African Muslims were an integral part of creating America from mapping its borders to fighting against British rule. Muslims first came to North America in the 1500s as part of colonial expeditions. One of these explorers was a man named Mustafa Zemmouri, also known as Estevanico, who was sold by the Portuguese into slavery in 1522. While enslaved by Spanish conquistador Andrés Dorantes de Carranza, Estevanico became one of the first Africans to set foot on the North American continent. He explored Florida and the Gulf Coast, eventually traveling as far west as New Mexico.

African Muslims also fought alongside colonists during the Revolutionary War (1775-1783). Multiple men with Muslim names appear on the military muster rolls, including Bampett Muhamed, Yusuf ben Ali (also known as Joseph Benhaley), and Joseph Saba. Other men listed on muster rolls have names that are likely connected to Islamic practice, such as Salem Poor and Peter Salem, whose names may reflect a form of the Arabic salaam, meaning peace. These men often distinguished themselves on the battlefield.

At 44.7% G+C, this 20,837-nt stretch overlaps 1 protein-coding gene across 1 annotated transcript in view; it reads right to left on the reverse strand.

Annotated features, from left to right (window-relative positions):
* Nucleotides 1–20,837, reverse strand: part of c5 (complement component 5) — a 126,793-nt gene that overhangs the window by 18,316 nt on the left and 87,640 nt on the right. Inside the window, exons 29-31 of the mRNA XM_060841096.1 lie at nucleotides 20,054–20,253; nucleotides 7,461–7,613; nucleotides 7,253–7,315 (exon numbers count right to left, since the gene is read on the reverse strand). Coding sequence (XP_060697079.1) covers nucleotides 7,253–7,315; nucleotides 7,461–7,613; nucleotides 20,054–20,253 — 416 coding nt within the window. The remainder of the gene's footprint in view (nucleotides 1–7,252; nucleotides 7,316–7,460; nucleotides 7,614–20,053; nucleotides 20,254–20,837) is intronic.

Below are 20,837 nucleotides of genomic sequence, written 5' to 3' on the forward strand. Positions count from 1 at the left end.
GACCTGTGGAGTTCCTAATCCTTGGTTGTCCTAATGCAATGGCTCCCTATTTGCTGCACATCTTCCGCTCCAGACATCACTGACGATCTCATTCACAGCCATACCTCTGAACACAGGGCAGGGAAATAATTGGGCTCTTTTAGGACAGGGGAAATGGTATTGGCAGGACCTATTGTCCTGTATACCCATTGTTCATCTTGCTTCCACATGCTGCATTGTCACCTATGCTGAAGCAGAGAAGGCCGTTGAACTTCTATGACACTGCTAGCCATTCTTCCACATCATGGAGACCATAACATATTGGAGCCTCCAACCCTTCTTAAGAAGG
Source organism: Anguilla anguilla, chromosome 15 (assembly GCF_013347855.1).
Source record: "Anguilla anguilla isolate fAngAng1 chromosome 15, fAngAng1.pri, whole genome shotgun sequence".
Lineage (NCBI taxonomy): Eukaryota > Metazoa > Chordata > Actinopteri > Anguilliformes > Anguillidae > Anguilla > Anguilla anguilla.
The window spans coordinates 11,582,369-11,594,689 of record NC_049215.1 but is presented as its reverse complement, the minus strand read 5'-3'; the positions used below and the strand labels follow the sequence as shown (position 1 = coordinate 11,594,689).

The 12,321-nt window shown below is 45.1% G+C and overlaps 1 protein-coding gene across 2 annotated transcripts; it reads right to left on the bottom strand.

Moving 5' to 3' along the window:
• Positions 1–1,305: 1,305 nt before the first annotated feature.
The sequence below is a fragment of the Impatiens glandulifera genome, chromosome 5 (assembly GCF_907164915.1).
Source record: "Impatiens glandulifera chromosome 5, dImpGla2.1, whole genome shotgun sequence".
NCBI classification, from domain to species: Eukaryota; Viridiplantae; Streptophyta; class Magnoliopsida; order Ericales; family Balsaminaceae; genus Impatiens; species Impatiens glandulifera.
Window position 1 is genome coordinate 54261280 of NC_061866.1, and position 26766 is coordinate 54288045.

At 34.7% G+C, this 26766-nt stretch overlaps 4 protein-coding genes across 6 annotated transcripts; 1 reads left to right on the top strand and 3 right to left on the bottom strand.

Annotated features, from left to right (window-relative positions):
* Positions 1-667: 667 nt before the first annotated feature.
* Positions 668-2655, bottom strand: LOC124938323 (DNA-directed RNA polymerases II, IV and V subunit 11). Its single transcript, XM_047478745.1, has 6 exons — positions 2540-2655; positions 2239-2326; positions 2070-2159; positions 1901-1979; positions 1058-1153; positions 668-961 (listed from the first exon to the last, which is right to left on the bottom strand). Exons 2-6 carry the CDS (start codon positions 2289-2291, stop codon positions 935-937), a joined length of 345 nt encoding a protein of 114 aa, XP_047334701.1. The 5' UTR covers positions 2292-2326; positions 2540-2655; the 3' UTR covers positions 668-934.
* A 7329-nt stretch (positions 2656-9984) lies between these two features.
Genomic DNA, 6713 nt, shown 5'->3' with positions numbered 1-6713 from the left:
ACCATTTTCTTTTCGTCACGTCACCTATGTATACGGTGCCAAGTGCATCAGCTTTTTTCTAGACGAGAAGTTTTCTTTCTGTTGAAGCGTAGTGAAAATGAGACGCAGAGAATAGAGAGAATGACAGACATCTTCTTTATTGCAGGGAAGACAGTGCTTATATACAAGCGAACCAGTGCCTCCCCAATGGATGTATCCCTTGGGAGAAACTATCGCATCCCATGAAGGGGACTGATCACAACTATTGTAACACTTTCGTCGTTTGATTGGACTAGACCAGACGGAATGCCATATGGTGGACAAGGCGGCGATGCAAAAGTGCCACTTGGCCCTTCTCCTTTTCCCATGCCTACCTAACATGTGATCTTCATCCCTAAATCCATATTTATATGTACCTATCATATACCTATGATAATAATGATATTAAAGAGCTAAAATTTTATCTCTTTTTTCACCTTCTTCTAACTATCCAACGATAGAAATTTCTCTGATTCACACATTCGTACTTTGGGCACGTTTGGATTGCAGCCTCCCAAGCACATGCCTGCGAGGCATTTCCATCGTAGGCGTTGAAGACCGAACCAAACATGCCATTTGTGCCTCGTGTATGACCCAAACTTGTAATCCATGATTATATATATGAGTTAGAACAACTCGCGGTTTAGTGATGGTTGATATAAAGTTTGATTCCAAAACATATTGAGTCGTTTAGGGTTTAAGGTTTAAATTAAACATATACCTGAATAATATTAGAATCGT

The founding fathers were aware of Islam and the presence of Muslims in America. Thomas Jefferson, who owned a copy of the Qur’an, included Islam in many of his early writings and political treatises. Campaigning for religious freedom in Virginia, Jefferson argued in the proposed “Virginia Statute for Religious Freedom” that, “neither Pagan nor Mahamedan [Muslim] nor Jew ought to be excluded from the civil rights of the Commonwealth because of his religion.” Unfortunately, this language was amended before ratification to remove references to non-Christian groups. Jefferson was not the only statesman who recognized religions other than Christianity in his work. However, their knowledge of and theoretical openness to Islam did not stop them from enslaving African Muslims.

Read the piece and see the artifacts here.

Jefferson on Islam

TJ-Quran-195x300Over at Immanent Frame, the discussion of Denise Spellberg’s Thomas Jefferson’s Qur’an: Islam and the Founders continues.  In the latest installment, Nadia Marzouki of the Belfer Center for Science and International Affairs writes: